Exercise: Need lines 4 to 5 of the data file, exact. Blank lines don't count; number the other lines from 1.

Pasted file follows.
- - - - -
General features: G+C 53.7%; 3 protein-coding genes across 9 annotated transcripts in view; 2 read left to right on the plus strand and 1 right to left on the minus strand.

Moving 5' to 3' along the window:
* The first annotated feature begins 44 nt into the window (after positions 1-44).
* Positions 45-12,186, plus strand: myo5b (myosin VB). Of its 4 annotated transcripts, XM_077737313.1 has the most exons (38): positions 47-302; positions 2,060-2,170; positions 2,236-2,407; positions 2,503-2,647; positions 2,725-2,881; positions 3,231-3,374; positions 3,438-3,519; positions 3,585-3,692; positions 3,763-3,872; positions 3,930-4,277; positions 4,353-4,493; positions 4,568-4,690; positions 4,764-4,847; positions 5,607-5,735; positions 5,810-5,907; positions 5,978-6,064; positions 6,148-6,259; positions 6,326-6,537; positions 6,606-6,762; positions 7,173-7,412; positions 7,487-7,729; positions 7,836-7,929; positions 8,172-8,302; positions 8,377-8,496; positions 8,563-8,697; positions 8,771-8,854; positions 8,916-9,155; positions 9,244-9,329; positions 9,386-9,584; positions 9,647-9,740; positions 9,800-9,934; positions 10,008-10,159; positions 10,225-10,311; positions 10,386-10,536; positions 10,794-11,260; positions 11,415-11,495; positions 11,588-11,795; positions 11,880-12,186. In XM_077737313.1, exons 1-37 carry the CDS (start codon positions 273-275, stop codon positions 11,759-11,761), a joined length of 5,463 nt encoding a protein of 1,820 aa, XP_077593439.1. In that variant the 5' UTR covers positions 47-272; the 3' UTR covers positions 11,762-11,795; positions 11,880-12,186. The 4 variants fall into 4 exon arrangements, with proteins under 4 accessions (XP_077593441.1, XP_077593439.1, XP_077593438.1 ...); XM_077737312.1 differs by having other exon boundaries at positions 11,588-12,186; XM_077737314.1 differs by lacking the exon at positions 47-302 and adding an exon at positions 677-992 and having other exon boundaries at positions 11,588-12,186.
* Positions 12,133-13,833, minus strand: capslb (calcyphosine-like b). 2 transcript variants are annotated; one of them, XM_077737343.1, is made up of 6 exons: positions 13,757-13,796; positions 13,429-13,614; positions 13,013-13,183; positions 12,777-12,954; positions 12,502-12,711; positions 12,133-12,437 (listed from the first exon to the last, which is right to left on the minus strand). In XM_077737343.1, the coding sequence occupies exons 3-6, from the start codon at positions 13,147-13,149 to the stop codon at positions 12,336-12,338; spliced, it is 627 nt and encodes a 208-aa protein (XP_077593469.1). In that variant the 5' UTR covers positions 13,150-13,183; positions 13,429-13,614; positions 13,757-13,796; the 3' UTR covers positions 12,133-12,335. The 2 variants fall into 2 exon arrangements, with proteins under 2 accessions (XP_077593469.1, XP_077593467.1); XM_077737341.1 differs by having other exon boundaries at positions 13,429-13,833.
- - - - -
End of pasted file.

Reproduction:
* Positions 45-12,186, plus strand: myo5b (myosin VB). Of its 4 annotated transcripts, XM_077737313.1 has the most exons (38): positions 47-302; positions 2,060-2,170; positions 2,236-2,407; positions 2,503-2,647; positions 2,725-2,881; positions 3,231-3,374; positions 3,438-3,519; positions 3,585-3,692; positions 3,763-3,872; positions 3,930-4,277; positions 4,353-4,493; positions 4,568-4,690; positions 4,764-4,847; positions 5,607-5,735; positions 5,810-5,907; positions 5,978-6,064; positions 6,148-6,259; positions 6,326-6,537; positions 6,606-6,762; positions 7,173-7,412; positions 7,487-7,729; positions 7,836-7,929; positions 8,172-8,302; positions 8,377-8,496; positions 8,563-8,697; positions 8,771-8,854; positions 8,916-9,155; positions 9,244-9,329; positions 9,386-9,584; positions 9,647-9,740; positions 9,800-9,934; positions 10,008-10,159; positions 10,225-10,311; positions 10,386-10,536; positions 10,794-11,260; positions 11,415-11,495; positions 11,588-11,795; positions 11,880-12,186. In XM_077737313.1, exons 1-37 carry the CDS (start codon positions 273-275, stop codon positions 11,759-11,761), a joined length of 5,463 nt encoding a protein of 1,820 aa, XP_077593439.1. In that variant the 5' UTR covers positions 47-272; the 3' UTR covers positions 11,762-11,795; positions 11,880-12,186. The 4 variants fall into 4 exon arrangements, with proteins under 4 accessions (XP_077593441.1, XP_077593439.1, XP_077593438.1 ...); XM_077737312.1 differs by having other exon boundaries at positions 11,588-12,186; XM_077737314.1 differs by lacking the exon at positions 47-302 and adding an exon at positions 677-992 and having other exon boundaries at positions 11,588-12,186.
* Positions 12,133-13,833, minus strand: capslb (calcyphosine-like b). 2 transcript variants are annotated; one of them, XM_077737343.1, is made up of 6 exons: positions 13,757-13,796; positions 13,429-13,614; positions 13,013-13,183; positions 12,777-12,954; positions 12,502-12,711; positions 12,133-12,437 (listed from the first exon to the last, which is right to left on the minus strand). In XM_077737343.1, the coding sequence occupies exons 3-6, from the start codon at positions 13,147-13,149 to the stop codon at positions 12,336-12,338; spliced, it is 627 nt and encodes a 208-aa protein (XP_077593469.1). In that variant the 5' UTR covers positions 13,150-13,183; positions 13,429-13,614; positions 13,757-13,796; the 3' UTR covers positions 12,133-12,335. The 2 variants fall into 2 exon arrangements, with proteins under 2 accessions (XP_077593469.1, XP_077593467.1); XM_077737341.1 differs by having other exon boundaries at positions 13,429-13,833.